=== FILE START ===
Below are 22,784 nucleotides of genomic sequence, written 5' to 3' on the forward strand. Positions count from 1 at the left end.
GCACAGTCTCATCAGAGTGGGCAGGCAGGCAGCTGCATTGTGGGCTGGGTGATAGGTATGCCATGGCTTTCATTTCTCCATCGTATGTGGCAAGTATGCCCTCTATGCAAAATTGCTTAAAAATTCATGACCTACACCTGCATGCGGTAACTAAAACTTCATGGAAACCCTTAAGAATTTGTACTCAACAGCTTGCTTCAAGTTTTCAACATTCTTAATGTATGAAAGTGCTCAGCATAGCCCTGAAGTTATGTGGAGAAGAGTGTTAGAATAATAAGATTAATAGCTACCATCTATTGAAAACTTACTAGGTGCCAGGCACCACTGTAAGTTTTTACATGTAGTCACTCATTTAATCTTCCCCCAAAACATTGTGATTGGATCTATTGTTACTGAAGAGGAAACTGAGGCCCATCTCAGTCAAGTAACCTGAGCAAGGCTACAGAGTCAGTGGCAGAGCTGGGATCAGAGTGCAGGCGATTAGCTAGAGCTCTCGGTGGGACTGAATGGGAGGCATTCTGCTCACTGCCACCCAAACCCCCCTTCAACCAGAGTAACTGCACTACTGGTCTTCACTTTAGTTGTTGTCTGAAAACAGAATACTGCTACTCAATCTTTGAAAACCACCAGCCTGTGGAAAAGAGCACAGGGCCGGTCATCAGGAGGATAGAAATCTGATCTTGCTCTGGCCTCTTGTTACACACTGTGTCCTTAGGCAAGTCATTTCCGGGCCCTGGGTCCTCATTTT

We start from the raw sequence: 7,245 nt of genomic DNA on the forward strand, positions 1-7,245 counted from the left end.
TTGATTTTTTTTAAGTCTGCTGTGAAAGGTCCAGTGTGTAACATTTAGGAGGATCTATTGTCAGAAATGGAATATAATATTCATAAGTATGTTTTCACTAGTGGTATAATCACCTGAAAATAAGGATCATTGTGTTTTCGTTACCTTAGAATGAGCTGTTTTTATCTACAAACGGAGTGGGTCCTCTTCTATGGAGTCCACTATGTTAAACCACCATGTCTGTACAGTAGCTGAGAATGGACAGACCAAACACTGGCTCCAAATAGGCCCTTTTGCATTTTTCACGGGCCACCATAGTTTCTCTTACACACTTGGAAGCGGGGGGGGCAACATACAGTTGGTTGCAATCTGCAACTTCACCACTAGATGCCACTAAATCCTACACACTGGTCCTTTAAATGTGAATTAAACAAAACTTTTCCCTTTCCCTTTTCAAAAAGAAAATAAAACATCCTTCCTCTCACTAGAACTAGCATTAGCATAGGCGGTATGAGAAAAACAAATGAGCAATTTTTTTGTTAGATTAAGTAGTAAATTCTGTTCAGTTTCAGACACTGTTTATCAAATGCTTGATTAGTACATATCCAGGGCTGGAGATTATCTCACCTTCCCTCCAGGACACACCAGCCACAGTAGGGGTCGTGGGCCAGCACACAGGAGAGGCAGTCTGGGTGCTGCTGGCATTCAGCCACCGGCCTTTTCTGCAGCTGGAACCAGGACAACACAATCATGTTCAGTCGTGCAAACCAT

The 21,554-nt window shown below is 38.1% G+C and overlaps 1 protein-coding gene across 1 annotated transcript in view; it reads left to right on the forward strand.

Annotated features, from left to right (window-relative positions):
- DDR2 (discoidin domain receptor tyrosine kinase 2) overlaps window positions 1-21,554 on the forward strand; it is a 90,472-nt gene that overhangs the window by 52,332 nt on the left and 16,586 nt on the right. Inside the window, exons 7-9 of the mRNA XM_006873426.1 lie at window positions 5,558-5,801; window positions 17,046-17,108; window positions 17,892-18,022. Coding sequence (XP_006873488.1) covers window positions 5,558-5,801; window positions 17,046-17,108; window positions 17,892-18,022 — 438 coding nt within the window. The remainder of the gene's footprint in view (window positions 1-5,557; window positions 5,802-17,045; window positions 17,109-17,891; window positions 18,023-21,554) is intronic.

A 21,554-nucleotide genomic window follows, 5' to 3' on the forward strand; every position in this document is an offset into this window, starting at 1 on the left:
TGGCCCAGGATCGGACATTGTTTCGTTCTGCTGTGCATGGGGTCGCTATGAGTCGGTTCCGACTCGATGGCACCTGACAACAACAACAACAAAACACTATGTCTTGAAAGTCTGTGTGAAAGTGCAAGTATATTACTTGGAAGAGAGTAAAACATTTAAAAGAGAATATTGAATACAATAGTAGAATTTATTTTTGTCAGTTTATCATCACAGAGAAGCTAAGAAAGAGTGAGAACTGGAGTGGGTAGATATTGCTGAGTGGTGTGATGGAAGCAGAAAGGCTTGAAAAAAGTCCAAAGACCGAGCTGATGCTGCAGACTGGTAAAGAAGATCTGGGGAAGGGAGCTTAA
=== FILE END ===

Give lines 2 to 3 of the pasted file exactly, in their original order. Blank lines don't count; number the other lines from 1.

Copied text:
GCACAGTCTCATCAGAGTGGGCAGGCAGGCAGCTGCATTGTGGGCTGGGTGATAGGTATGCCATGGCTTTCATTTCTCCATCGTATGTGGCAAGTATGCCCTCTATGCAAAATTGCTTAAAAATTCATGACCTACACCTGCATGCGGTAACTAAAACTTCATGGAAACCCTTAAGAATTTGTACTCAACAGCTTGCTTCAAGTTTTCAACATTCTTAATGTATGAAAGTGCTCAGCATAGCCCTGAAGTTATGTGGAGAAGAGTGTTAGAATAATAAGATTAATAGCTACCATCTATTGAAAACTTACTAGGTGCCAGGCACCACTGTAAGTTTTTACATGTAGTCACTCATTTAATCTTCCCCCAAAACATTGTGATTGGATCTATTGTTACTGAAGAGGAAACTGAGGCCCATCTCAGTCAAGTAACCTGAGCAAGGCTACAGAGTCAGTGGCAGAGCTGGGATCAGAGTGCAGGCGATTAGCTAGAGCTCTCGGTGGGACTGAATGGGAGGCATTCTGCTCACTGCCACCCAAACCCCCCTTCAACCAGAGTAACTGCACTACTGGTCTTCACTTTAGTTGTTGTCTGAAAACAGAATACTGCTACTCAATCTTTGAAAACCACCAGCCTGTGGAAAAGAGCACAGGGCCGGTCATCAGGAGGATAGAAATCTGATCTTGCTCTGGCCTCTTGTTACACACTGTGTCCTTAGGCAAGTCATTTCCGGGCCCTGGGTCCTCATTTT

We start from the raw sequence: 7,245 nt of genomic DNA on the forward strand, positions 1-7,245 counted from the left end.